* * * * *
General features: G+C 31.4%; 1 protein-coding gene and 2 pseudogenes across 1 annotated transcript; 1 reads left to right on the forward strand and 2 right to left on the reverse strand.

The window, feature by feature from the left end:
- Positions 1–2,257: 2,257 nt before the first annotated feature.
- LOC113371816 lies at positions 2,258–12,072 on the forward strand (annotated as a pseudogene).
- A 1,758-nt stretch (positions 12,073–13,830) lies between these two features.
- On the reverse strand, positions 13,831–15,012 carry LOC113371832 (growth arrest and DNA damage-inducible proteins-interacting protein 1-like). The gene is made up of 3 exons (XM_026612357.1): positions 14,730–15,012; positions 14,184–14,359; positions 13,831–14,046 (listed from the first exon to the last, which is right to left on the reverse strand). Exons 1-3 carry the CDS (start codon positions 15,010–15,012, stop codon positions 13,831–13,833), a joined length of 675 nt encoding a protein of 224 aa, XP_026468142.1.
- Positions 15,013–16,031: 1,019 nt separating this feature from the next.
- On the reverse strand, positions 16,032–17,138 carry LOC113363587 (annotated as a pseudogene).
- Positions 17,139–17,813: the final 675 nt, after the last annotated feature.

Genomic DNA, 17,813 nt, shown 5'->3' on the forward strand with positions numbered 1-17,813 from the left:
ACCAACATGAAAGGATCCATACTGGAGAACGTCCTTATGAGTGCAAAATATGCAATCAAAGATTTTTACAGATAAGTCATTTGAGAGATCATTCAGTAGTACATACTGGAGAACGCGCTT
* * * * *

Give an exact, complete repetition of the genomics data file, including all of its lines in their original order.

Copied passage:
General features: G+C 31.4%; 1 protein-coding gene and 2 pseudogenes across 1 annotated transcript; 1 reads left to right on the forward strand and 2 right to left on the reverse strand.

The window, feature by feature from the left end:
- Positions 1–2,257: 2,257 nt before the first annotated feature.
- LOC113371816 lies at positions 2,258–12,072 on the forward strand (annotated as a pseudogene).
- A 1,758-nt stretch (positions 12,073–13,830) lies between these two features.
- On the reverse strand, positions 13,831–15,012 carry LOC113371832 (growth arrest and DNA damage-inducible proteins-interacting protein 1-like). The gene is made up of 3 exons (XM_026612357.1): positions 14,730–15,012; positions 14,184–14,359; positions 13,831–14,046 (listed from the first exon to the last, which is right to left on the reverse strand). Exons 1-3 carry the CDS (start codon positions 15,010–15,012, stop codon positions 13,831–13,833), a joined length of 675 nt encoding a protein of 224 aa, XP_026468142.1.
- Positions 15,013–16,031: 1,019 nt separating this feature from the next.
- On the reverse strand, positions 16,032–17,138 carry LOC113363587 (annotated as a pseudogene).
- Positions 17,139–17,813: the final 675 nt, after the last annotated feature.

Genomic DNA, 17,813 nt, shown 5'->3' on the forward strand with positions numbered 1-17,813 from the left:
ACCAACATGAAAGGATCCATACTGGAGAACGTCCTTATGAGTGCAAAATATGCAATCAAAGATTTTTACAGATAAGTCATTTGAGAGATCATTCAGTAGTACATACTGGAGAACGCGCTT